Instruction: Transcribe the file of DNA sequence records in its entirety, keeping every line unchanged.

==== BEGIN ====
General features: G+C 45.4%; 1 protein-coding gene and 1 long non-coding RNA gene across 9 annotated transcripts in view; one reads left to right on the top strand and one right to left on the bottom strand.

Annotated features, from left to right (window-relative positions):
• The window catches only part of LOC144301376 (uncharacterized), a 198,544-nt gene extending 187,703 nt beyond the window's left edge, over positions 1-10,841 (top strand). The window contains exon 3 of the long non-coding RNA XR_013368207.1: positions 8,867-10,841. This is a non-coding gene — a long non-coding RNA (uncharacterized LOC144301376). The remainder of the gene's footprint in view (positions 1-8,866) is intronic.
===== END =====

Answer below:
General features: G+C 45.4%; 1 protein-coding gene and 1 long non-coding RNA gene across 9 annotated transcripts in view; one reads left to right on the top strand and one right to left on the bottom strand.

Annotated features, from left to right (window-relative positions):
• The window catches only part of LOC144301376 (uncharacterized), a 198,544-nt gene extending 187,703 nt beyond the window's left edge, over positions 1-10,841 (top strand). The window contains exon 3 of the long non-coding RNA XR_013368207.1: positions 8,867-10,841. This is a non-coding gene — a long non-coding RNA (uncharacterized LOC144301376). The remainder of the gene's footprint in view (positions 1-8,866) is intronic.